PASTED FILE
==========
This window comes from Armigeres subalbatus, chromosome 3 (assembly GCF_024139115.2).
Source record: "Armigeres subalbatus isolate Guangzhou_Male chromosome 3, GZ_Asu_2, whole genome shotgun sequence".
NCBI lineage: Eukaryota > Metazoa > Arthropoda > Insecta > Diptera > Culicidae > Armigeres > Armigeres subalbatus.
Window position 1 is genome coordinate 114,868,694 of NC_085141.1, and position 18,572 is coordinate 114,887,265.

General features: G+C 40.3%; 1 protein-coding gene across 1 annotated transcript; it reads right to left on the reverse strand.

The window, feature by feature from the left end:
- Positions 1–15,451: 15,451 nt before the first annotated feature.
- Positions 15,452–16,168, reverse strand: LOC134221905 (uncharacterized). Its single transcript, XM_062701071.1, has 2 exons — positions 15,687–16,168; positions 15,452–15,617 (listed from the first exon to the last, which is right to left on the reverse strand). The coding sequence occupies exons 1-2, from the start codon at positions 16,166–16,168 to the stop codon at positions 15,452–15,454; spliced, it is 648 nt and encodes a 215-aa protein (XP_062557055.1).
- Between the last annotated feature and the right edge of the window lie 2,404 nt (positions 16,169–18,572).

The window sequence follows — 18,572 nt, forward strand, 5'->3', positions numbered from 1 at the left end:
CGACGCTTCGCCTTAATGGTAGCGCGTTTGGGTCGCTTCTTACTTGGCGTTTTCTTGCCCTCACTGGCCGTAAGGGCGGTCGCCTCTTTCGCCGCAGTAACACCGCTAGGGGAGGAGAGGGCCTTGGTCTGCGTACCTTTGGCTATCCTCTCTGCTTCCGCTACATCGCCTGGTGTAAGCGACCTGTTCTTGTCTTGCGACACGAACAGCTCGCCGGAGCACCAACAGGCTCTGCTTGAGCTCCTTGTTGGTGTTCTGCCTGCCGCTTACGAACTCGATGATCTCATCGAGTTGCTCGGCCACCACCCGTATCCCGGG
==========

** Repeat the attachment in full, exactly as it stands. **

This window comes from Armigeres subalbatus, chromosome 3 (assembly GCF_024139115.2).
Source record: "Armigeres subalbatus isolate Guangzhou_Male chromosome 3, GZ_Asu_2, whole genome shotgun sequence".
NCBI lineage: Eukaryota > Metazoa > Arthropoda > Insecta > Diptera > Culicidae > Armigeres > Armigeres subalbatus.
Window position 1 is genome coordinate 114,868,694 of NC_085141.1, and position 18,572 is coordinate 114,887,265.

General features: G+C 40.3%; 1 protein-coding gene across 1 annotated transcript; it reads right to left on the reverse strand.

The window, feature by feature from the left end:
- Positions 1–15,451: 15,451 nt before the first annotated feature.
- Positions 15,452–16,168, reverse strand: LOC134221905 (uncharacterized). Its single transcript, XM_062701071.1, has 2 exons — positions 15,687–16,168; positions 15,452–15,617 (listed from the first exon to the last, which is right to left on the reverse strand). The coding sequence occupies exons 1-2, from the start codon at positions 16,166–16,168 to the stop codon at positions 15,452–15,454; spliced, it is 648 nt and encodes a 215-aa protein (XP_062557055.1).
- Between the last annotated feature and the right edge of the window lie 2,404 nt (positions 16,169–18,572).

The window sequence follows — 18,572 nt, forward strand, 5'->3', positions numbered from 1 at the left end:
CGACGCTTCGCCTTAATGGTAGCGCGTTTGGGTCGCTTCTTACTTGGCGTTTTCTTGCCCTCACTGGCCGTAAGGGCGGTCGCCTCTTTCGCCGCAGTAACACCGCTAGGGGAGGAGAGGGCCTTGGTCTGCGTACCTTTGGCTATCCTCTCTGCTTCCGCTACATCGCCTGGTGTAAGCGACCTGTTCTTGTCTTGCGACACGAACAGCTCGCCGGAGCACCAACAGGCTCTGCTTGAGCTCCTTGTTGGTGTTCTGCCTGCCGCTTACGAACTCGATGATCTCATCGAGTTGCTCGGCCACCACCCGTATCCCGGG